You Bet Your Garden: The Radio Show for Everything Garden-Related
You Bet Your Garden is a national one-hour long radio show that airs in Philadelphia out of WHYY-FM weekly. The host, Mike McGrath, spends his time giving out gardening tips and vital pieces of advice to dedicated or beginner gardeners far and wide. As a result, novice or experienced gardeners alike can learn how to fend off the garden and household pests more efficiently, without the use of toxic chemicals, among many other gardening tips.
You Bet Your Garden is all about caring for lawns and landscapes and growing organic food supplies in the most extreme weather conditions like excessive heat, lousy soil or unending rain. Follow Mike as he defends greens from deer or baby plants from vicious slug attacks, whacks weeds and saves all sorts of plants across the nation every week on You Bet Your Garden radio show. He will provide you with the most accurate information, sometimes light-hearted mispronounced Latin words, and family-safe gardening information most useful for tending to your green space properly.
Who is Mike McGrath?
Today, America sees Mike McGrath as one of the top gardening experts of the nation. However, things were a lot different 30 years ago. In one interview he revealed his personal connection to gardening and how everything started at a party where he met a young lady not older than 22. In order to impress her, Mike told the girl he could grow raspberries. Even though he knew nothing of the sort at that time, a friend got him started on harvesting raspberries with an easy guide for novice gardeners.
Some time later, Mike married the “gorgeous woman” he met at the party and went on to become one of the most experienced gardeners in the nation. He has written several books, among which “Mike McGrath’s Book of Compost” and “You Bet Your Tomatoes” are the most notable examples of his work. Nowadays, he is the host of one of the most popular WHYY’s local programs, You Bet Your Garden. The radio show airs every Saturday at 11 a.m.
Furthermore, Mike is also the Garden Editor for WTOP News Radio in Washington D.C. and holds his post for more than a decade now. In the past, he was appointed as the garden expert for the morning edition of The Today Show on NBC from 1993 to 1997. As a result, his extensive professional background makes him on of the best professional gardeners the United States of America has to offer.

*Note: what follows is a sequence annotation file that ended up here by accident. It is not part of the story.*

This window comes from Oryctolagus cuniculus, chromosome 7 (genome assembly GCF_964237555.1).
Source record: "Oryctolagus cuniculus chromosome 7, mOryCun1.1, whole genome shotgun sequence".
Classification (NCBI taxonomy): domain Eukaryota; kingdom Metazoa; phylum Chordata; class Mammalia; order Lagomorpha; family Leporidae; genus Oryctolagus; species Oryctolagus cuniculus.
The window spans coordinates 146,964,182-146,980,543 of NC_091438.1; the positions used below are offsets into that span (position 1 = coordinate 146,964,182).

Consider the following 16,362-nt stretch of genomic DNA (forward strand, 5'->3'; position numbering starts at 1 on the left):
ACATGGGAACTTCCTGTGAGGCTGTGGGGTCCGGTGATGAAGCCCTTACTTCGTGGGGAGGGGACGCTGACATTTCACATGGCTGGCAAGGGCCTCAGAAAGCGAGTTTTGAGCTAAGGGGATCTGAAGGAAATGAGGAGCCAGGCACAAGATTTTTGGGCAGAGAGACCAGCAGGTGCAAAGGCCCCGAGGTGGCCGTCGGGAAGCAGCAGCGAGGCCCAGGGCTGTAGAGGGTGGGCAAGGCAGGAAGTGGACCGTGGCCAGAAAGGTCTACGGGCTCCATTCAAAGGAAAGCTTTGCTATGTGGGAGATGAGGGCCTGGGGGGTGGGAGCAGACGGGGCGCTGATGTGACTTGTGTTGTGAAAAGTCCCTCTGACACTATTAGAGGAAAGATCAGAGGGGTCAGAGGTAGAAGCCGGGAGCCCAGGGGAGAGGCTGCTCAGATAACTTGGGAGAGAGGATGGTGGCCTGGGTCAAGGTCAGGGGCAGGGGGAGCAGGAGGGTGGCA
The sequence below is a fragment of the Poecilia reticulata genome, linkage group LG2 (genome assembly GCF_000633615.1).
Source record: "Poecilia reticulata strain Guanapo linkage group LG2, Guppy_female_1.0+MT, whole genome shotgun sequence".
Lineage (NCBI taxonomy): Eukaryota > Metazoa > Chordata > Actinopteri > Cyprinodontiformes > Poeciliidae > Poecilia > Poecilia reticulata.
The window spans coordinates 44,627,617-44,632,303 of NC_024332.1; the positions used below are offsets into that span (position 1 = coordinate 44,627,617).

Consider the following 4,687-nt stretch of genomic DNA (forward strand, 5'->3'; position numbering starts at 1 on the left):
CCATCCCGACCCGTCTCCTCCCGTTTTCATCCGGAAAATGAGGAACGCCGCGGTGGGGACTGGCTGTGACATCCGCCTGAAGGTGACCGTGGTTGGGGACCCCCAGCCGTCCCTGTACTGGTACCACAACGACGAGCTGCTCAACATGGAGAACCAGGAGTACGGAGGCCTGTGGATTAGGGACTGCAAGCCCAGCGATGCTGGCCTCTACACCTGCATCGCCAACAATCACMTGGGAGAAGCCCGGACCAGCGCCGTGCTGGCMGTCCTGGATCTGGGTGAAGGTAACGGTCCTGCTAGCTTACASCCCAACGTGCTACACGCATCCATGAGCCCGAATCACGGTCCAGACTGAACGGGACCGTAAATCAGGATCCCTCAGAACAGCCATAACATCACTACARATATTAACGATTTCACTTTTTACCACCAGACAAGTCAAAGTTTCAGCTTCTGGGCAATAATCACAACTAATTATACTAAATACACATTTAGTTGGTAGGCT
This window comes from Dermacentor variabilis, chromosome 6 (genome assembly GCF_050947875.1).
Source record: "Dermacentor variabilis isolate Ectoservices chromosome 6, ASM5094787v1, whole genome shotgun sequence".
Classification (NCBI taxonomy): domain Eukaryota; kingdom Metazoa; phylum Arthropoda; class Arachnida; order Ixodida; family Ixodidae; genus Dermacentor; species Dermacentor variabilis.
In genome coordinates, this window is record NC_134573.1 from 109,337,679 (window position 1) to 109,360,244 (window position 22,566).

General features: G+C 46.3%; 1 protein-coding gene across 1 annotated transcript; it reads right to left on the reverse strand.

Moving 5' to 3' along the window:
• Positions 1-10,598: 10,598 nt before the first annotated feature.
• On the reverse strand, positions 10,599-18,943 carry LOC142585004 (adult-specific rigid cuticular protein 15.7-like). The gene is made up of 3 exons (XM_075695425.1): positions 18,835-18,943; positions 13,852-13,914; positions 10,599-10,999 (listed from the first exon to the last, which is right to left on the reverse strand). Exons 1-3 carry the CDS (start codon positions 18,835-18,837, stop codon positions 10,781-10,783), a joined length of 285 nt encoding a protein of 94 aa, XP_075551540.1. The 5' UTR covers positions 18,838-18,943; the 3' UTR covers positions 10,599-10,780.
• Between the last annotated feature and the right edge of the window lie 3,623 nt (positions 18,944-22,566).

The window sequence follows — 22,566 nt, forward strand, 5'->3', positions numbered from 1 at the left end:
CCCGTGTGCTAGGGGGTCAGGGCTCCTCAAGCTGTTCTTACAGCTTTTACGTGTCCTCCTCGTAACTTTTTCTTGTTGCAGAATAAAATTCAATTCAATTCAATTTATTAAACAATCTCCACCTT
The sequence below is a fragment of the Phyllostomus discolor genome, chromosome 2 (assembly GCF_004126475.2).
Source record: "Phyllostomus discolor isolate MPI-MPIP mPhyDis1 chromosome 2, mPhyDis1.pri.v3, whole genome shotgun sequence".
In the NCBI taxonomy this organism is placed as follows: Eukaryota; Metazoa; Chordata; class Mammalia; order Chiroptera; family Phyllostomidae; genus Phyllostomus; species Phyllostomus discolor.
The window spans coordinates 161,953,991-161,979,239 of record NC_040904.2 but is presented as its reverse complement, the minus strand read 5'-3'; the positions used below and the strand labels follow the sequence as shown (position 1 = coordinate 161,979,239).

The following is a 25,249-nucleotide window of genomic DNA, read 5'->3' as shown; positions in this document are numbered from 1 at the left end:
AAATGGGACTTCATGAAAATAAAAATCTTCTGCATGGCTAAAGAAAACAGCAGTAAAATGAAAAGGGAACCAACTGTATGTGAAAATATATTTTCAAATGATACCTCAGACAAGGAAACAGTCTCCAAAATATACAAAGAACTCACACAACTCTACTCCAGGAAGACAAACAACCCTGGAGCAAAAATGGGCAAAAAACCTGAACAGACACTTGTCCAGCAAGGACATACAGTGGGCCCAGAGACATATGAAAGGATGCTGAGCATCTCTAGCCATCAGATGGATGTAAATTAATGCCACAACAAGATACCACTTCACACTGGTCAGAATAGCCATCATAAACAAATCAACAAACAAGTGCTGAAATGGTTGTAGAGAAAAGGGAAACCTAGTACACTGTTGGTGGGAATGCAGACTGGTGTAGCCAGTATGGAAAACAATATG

What Exactly Does Mike McGrath Do?
He uses the radio show to take calls from listeners all around the nation, provides valuable information on gardening basics and answers garden-related emails. Furthermore, he also does a lot of interviews with multiple gardening experts from around the country. Maybe one reason as to why his show is so popular is his spontaneity.
In fact, he says that when he goes to record his show on Wednesdays, he does not even look at the questions the producers pick for him until five minutes before the show. Furthermore, he doesn’t make use of books or computers. As a result, everything he recommends to the audience is based on personal experience. If he does not know the question he goes on to cover other aspects of the listener’s problems and provides additional tips. Next, let’s look at some of the questions and professional advice extracted from the You Bet Your Garden archive.
Unexpected Advice on Excessive Weeds
One day, a listener wanted to know how to keep excessive weeds from overcrowding the planting area. The solution to this problem came rather quickly, was definitely unexpected and most of all extremely hilarious. “Get a goat”, says Mike. How much simpler can a resolution be? And if the goat does not do the job, do not panic. Replace it with geese or ducks. Simple as that. All joking aside, animals that eat bad plants are especially beneficial to every garden, as long as you keep an eye on them.
Invasive plants represent a complex problem, especially when they have the chance to get a hold on ecologically sensitive areas. Hence, using an herbicide to get rid of the unwanted weeds might carry a negative effect on surrounding pools of water along with harming the fish or amphibians. The best way to push back the invasive plants and regain some territory is to let the animals take care of the problem for you!
You Bet Your Garden Advice on Asiatic Beetles